The Children of Donor X
And yet the extended web has its benefits: "I find it comforting to know that Dylan's siblings have similar challenges," Gwenyth says. "It tells me that there's nothing I did that made this happen to him. This is just the luck of the gene pool." She and Theresa see themselves as the driving engine of the Donor X families. Or is it one big family? In January many of the parents met for the first time—a great thrill. The kids are still young, and it remains to be seen whether or not they will decide to forge ties with one another as they grow older.
In the meantime, it's the mothers for whom these relationships are paramount. "Are you excited to see your brothers and sister?" Gwenyth asked Dylan three times when Theresa and her kids were on their way over the afternoon that I spent with them. Dylan didn't answer, and it was hard to imagine what he thought about the idea of siblings. But Gwenyth's feelings were clear. She and Theresa hugged and kissed and traded new observations. "See how much better his eye contact is?" Theresa asked Gwenyth, motioning to Joseph. Gwenyth nodded, and then they stood back while the children sang a naming song with Terri Trent, a special education teacher whom Gwenyth had asked to help with the visit. When it was Joseph's turn, he looked directly at Terri and said, "My name is Joseph." Theresa beamed.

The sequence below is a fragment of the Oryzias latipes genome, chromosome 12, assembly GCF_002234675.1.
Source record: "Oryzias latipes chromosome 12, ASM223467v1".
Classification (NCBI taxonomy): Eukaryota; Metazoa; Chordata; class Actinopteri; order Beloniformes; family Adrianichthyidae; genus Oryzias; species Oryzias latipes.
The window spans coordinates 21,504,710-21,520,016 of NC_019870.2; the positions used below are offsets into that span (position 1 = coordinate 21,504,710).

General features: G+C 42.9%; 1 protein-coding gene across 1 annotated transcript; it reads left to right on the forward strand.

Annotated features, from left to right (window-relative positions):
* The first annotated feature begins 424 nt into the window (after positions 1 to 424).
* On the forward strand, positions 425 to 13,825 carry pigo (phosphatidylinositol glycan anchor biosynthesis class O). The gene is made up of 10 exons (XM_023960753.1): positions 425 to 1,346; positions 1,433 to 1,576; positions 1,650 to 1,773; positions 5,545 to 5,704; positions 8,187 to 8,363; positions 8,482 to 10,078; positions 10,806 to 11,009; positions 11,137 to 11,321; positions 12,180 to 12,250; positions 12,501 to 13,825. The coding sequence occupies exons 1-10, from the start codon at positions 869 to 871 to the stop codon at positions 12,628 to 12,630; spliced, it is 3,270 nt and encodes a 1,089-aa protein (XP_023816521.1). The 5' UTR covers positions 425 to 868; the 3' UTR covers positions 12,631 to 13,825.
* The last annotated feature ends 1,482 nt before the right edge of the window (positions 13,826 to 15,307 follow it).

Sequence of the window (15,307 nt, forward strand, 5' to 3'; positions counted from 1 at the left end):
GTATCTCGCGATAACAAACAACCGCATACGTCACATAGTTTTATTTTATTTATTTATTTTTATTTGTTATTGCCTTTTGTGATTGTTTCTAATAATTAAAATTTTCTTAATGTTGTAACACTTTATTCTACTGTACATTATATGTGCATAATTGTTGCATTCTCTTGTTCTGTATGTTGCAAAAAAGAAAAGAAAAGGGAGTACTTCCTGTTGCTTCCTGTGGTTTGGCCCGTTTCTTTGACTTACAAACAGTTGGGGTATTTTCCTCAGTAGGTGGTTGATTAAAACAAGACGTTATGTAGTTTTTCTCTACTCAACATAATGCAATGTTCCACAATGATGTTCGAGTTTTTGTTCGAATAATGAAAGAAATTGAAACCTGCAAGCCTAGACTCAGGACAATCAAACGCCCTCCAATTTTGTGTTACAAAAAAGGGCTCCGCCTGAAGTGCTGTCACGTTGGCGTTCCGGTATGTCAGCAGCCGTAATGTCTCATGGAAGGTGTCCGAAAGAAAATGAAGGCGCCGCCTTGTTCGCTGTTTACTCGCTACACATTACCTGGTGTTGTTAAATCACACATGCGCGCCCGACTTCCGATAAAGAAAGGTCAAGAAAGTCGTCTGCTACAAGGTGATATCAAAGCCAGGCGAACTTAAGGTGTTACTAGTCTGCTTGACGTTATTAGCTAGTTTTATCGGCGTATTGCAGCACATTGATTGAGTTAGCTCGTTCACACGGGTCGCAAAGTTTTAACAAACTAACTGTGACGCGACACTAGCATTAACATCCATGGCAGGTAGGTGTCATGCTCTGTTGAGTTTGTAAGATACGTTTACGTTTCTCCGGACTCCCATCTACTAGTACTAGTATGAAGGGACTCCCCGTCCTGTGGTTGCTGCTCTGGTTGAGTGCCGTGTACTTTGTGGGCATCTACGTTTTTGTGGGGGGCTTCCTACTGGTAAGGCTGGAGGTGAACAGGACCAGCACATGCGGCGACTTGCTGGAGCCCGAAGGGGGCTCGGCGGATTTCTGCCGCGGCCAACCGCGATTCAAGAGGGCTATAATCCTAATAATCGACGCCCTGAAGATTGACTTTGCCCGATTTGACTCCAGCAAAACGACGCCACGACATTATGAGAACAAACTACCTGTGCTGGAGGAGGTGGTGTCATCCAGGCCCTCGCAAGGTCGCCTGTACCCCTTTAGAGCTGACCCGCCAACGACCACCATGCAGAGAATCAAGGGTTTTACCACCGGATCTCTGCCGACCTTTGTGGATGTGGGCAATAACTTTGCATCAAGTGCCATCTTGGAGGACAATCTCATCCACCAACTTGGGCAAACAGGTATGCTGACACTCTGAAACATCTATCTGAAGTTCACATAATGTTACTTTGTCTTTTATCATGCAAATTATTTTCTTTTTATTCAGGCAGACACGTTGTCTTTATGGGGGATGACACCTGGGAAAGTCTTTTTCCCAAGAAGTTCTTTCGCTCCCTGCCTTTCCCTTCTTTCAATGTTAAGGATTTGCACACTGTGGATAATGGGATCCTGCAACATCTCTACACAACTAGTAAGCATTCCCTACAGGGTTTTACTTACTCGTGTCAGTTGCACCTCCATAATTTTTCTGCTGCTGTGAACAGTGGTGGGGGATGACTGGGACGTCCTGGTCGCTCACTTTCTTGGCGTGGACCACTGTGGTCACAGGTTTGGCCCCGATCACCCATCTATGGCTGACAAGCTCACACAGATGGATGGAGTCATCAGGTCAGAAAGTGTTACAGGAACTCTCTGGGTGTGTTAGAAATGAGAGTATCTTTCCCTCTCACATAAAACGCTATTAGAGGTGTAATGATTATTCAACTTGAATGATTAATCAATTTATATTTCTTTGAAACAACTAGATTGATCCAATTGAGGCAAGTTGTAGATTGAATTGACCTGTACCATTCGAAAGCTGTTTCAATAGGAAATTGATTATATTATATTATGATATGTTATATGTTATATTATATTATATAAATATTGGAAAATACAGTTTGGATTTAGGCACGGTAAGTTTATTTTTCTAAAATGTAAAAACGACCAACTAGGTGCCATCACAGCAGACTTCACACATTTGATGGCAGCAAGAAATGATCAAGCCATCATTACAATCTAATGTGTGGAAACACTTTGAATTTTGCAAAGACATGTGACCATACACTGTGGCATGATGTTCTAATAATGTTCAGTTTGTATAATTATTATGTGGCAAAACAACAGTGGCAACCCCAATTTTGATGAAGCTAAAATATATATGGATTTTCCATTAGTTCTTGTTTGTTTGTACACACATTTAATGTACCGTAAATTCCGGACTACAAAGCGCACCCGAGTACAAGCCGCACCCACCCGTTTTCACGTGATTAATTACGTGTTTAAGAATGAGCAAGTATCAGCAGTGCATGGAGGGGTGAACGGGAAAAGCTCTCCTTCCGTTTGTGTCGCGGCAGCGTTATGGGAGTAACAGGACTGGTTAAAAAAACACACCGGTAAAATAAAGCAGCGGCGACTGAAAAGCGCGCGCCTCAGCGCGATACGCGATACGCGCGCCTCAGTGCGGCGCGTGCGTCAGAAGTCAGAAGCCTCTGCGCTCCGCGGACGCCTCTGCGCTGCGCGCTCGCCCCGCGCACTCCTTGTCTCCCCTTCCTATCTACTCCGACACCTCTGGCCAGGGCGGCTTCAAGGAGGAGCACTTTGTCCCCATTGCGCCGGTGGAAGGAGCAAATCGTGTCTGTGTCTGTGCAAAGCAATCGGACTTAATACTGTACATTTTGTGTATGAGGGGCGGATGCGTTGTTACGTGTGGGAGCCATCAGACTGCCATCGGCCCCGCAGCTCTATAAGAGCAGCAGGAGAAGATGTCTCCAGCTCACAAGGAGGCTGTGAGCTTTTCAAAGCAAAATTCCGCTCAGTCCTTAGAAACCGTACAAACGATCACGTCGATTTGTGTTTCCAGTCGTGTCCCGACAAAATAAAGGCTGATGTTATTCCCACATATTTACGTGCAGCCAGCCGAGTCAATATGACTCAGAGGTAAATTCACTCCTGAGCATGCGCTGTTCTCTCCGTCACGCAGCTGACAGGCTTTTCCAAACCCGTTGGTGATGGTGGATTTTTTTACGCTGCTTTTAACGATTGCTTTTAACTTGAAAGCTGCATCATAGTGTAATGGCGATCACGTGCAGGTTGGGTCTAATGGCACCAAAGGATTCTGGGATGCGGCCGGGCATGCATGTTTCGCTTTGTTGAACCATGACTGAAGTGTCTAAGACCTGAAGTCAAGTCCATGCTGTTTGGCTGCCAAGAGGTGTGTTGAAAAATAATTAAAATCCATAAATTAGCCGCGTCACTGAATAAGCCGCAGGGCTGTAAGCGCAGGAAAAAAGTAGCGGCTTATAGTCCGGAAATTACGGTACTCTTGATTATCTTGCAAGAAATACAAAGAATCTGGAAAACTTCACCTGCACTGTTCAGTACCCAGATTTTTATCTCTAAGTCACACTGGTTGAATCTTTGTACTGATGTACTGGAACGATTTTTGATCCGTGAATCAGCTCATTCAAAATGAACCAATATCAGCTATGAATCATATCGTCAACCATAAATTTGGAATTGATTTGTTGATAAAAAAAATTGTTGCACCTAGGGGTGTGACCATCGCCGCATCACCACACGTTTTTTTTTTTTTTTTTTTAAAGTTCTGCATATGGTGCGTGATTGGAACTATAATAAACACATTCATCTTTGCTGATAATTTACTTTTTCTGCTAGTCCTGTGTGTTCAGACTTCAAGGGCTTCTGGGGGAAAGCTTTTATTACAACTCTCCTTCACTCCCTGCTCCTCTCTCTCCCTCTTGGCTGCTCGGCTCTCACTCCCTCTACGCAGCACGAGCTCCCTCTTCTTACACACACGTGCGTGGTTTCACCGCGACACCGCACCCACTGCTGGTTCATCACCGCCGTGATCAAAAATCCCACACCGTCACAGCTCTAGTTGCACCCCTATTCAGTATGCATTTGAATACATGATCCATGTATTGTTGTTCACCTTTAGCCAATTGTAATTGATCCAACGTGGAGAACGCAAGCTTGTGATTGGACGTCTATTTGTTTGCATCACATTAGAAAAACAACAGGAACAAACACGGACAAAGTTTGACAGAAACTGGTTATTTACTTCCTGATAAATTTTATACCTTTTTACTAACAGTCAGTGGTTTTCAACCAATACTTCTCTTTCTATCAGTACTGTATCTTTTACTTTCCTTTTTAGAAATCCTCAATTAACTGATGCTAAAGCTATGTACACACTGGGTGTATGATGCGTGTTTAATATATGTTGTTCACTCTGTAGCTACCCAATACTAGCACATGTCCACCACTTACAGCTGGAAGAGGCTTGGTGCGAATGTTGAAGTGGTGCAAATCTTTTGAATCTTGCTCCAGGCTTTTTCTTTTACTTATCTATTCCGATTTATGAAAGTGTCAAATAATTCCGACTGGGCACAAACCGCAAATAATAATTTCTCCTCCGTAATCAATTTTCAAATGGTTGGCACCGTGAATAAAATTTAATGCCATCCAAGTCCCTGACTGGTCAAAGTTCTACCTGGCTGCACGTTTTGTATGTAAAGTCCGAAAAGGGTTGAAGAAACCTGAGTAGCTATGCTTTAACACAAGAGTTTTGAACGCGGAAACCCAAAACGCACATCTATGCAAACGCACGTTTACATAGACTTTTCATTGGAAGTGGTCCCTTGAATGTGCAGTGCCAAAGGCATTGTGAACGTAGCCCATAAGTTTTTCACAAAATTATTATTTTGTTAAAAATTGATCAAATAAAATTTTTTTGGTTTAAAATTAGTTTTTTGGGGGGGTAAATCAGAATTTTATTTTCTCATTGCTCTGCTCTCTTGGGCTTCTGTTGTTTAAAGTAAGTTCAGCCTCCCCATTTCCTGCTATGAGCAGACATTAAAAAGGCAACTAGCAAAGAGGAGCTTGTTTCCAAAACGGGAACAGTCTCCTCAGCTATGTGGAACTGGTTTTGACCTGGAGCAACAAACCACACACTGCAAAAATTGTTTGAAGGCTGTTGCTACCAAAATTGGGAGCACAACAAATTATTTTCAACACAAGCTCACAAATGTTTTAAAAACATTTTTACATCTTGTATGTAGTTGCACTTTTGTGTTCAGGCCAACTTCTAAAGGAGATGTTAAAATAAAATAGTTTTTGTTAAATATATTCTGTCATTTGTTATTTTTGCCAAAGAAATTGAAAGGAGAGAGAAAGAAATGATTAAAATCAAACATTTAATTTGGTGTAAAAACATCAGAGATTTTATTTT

Dylan played his part in the song, too. Last year, when Terri started working with him in preschool, he was isolated and couldn't find the words to talk to other children, despite his advanced reading and cognition. At almost 5, Dylan made his first friend in preschool. Socializing still isn't easy for him. He got upset when the triplets wouldn't sit still and listen to him play an eight-song concert on his keyboard. But before that frustration came a peaceful interlude. All four kids played on the keyboard together. Anna and Anthony and Joseph tapped away. Dylan held down a bass note. Gwenyth and Theresa drank in the music. The notes weren't in harmony, exactly, but then families rarely are.